Another occasion when paracetamol is often routinely administered is around the time of vaccination, to reduce the amount of pain and swelling at an injection site, and also lessen any fever brought on by the injection. This practice has also been questioned recently. The whole point of an immunisation is to trigger a defensive response from the body, one which will hopefully include the production of long-lasting protective antibodies. Surely giving something like paracetamol that attenuates the body's response makes no sense. The hypothesis now has some support after a study involving 500 infants in the Czech Republic. Antibody levels in children given paracetamol before their immunisation were indeed lower than in those not given the drug. According to The Lancet last October, the Czech group presented "a compelling case against routine use of paracetamol during paediatric immunisations".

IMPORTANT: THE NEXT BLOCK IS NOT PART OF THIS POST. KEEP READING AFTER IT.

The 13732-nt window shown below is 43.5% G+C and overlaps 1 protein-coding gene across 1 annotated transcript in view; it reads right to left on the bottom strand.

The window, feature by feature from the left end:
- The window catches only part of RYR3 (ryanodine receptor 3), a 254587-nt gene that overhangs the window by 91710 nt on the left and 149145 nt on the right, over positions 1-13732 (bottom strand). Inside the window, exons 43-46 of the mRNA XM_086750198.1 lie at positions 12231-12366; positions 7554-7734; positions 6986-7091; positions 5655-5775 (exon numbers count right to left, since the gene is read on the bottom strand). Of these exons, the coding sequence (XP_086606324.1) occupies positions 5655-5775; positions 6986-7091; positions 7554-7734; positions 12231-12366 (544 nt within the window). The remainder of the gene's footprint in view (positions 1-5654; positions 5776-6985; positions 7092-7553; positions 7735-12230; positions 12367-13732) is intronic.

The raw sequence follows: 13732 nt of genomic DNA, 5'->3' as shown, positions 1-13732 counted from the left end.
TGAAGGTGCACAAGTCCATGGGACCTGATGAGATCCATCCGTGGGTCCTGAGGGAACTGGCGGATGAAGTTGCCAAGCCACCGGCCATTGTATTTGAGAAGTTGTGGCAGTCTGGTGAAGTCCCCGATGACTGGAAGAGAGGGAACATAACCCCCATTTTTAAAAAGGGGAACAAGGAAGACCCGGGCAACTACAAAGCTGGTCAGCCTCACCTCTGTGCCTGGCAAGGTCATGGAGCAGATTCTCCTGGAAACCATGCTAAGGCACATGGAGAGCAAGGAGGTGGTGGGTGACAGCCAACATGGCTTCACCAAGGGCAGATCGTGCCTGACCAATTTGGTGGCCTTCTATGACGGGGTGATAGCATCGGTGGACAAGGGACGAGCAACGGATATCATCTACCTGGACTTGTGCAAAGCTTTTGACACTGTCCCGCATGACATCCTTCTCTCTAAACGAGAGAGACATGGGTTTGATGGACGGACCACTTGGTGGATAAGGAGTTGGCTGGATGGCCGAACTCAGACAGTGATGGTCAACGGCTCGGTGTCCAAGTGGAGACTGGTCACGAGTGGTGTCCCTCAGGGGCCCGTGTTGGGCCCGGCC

The normal situation is that medicines are considered "unsafe" by default, and manufacturers required to prove that their products are not harmful before they are released for public use. Such trials involve vast sums of money, with the returns hopefully justifying the outlay. Paracetamol, however, has earned itself a default position of "safe", and the onus now appears to be on researchers – none of whom are backed by the same scale of funding available to drug companies – to prove the suspected connection with asthma.